The chances are that anyone attending a folk festival this summer will probably have seen Jack Rutter making an appearance somewhere along the line. Perhaps best known as the final name in the young traditional and mainly instrumental group, Moore Moss Rutter, this is the year that Jack has progressed from being well-known as a guitar player and one third of a group, to a multi-instrumentalist solo artist with a CD of his own and a string of bookings. There have also been a number of collaborations that has meant that, at times, he seems to have been everywhere all at once.
Rowan Piggott is the fiddle-playing and singing son of Charlie Piggott of De Danann fame. He is currently making a name for himself around the folk scene in England as a solo musician and also as a member of the Georgia Lewis Band and as half of a duo with Rosie Hodgson. He is the next generation, not just of a family of musicians, but he is also part of the next generation of folk musicians, festival and club goers, working in the scene and making it their own.
Not many people who are known primarily as a folk artist can claim to have played on a number one record in the charts. Even one nominated three times for the coveted BBC Folk Awards ‘Musician of the Year’. However, Will Pound played the opening harmonica riff on one such record. He Ain't Heavy He's My Brother, by the Justice Collective, was recorded to raise money for the various charities associated with the Hillsborough families. It reached the highly coveted Christmas Number One spot in 2012.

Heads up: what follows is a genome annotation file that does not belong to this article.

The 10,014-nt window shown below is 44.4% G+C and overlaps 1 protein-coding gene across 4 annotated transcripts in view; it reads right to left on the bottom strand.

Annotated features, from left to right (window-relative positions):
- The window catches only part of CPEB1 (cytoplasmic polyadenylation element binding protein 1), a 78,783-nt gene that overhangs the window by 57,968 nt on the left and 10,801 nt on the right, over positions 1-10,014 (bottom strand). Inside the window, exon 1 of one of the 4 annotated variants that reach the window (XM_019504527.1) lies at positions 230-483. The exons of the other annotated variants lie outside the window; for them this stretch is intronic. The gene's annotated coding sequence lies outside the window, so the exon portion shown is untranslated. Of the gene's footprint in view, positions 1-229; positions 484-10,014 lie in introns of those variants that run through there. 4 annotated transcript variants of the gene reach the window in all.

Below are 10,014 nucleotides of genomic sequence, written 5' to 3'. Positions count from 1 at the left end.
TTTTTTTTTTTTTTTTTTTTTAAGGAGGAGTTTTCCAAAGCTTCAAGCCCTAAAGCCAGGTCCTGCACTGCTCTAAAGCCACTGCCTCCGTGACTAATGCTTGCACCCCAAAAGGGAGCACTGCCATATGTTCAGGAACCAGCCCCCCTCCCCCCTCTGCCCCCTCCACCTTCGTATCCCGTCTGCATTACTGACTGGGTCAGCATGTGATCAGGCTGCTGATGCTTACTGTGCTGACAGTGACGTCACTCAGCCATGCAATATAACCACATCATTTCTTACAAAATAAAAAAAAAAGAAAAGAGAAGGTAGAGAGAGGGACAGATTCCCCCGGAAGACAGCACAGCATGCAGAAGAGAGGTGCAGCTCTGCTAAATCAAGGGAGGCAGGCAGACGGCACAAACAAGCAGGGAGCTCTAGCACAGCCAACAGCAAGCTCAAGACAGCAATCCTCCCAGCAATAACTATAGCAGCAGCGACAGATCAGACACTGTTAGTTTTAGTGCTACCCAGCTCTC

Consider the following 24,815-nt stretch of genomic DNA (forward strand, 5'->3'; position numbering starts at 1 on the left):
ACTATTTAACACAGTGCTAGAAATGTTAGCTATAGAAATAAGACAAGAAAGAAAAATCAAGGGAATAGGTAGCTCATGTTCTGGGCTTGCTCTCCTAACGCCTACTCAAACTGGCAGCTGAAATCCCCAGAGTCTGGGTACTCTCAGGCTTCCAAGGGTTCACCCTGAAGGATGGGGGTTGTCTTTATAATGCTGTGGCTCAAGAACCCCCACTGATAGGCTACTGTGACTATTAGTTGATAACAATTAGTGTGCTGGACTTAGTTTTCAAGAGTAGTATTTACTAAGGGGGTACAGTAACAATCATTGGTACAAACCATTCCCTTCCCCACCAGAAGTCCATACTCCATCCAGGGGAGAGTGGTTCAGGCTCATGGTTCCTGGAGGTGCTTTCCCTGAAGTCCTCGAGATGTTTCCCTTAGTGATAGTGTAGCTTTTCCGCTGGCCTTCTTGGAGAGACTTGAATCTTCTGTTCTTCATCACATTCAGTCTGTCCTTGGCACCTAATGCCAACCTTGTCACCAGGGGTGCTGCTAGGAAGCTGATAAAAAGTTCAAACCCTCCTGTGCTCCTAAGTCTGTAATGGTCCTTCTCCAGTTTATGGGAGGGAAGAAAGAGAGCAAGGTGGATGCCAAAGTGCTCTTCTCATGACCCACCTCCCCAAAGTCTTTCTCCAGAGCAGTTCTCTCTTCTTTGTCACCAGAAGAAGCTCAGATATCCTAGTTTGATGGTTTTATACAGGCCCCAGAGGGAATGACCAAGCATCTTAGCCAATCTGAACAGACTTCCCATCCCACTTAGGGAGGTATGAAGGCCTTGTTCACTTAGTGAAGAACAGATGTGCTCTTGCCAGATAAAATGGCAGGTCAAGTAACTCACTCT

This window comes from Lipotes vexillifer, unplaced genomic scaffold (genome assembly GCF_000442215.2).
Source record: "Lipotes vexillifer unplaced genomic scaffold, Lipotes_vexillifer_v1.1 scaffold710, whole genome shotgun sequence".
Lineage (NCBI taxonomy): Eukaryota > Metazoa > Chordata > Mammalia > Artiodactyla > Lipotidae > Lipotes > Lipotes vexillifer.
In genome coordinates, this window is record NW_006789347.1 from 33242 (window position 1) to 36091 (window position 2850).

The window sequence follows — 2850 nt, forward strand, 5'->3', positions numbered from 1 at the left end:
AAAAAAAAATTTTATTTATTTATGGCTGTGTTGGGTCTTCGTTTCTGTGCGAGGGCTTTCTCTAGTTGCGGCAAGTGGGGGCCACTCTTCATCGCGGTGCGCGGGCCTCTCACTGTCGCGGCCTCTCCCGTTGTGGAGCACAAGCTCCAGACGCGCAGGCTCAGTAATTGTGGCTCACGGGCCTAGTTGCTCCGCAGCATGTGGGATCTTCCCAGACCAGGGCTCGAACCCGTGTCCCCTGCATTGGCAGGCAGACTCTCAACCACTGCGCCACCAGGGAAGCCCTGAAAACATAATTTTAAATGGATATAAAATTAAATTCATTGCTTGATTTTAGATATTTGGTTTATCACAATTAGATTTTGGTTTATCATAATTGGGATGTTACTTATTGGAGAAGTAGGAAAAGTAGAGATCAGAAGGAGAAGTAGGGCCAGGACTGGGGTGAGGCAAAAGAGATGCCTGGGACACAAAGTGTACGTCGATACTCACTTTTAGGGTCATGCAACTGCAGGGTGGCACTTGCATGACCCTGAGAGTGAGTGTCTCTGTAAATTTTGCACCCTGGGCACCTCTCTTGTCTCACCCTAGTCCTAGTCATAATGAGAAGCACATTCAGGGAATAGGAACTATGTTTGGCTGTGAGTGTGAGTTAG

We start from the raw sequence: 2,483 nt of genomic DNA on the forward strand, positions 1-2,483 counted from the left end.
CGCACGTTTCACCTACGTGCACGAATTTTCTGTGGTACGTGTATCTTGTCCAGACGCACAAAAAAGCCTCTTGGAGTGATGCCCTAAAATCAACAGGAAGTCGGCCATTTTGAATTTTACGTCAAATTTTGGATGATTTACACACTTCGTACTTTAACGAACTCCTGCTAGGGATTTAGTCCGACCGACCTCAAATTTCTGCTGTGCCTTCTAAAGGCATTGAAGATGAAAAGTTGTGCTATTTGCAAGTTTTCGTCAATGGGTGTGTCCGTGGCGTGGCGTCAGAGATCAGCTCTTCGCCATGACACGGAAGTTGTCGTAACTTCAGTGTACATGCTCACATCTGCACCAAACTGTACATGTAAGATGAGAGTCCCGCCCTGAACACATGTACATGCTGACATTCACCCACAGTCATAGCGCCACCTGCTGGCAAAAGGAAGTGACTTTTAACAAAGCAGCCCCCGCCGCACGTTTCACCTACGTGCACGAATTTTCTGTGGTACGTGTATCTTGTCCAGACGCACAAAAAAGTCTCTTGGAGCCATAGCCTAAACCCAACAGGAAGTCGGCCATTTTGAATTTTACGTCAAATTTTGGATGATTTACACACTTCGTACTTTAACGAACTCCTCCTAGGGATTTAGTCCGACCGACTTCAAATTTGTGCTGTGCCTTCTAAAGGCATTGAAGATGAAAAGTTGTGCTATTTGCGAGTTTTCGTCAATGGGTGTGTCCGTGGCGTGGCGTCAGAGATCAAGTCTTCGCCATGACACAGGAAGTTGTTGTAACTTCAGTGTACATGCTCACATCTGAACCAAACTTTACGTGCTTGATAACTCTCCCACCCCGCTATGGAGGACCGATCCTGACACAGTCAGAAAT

Although they have both been singing professionally for over 40 years, this married couple has only just released a first album together that covers their performing career and beyond. Readers of The Living Tradition might recognise Alan’s name from the many reviews he’s written for the magazine over the years. Nigel Schofield decided to find out why it’s taken them so long to get around to their much-anticipated debut release.
Dublin is one of those cities that just hits you. From the minute you arrive, you know you are in the capital: the iconic sights, sounds and smells; the creamy pints; the many bridges crossing the Liffey; the thick accents. When you arrive in Dublin, you just know you couldn’t be anywhere else. Just as distinctive is some of the music emanating from its inhabitants and, at the moment, perhaps none more so than Lankum (formerly Lynched).
Eliza Carthy - in conversation with Trevor Buck
I called Eliza at her home outside Fylingdales near Scarborough in the middle of a busy day.
“You know what it’s like when you’ve got to pack for a flight the next day; your mind won’t rest. Well, my brain has been racing all night. I was up at 5am. I’m driving to Edinburgh this afternoon to pick the others up (including Karine Polwart, Mary Macmaster and Jenn Butterworth) for an intensive week of rehearsing and recording up on Eigg, an island in the Hebrides.”
It’s about songs on Eigg. Are you taking instruments?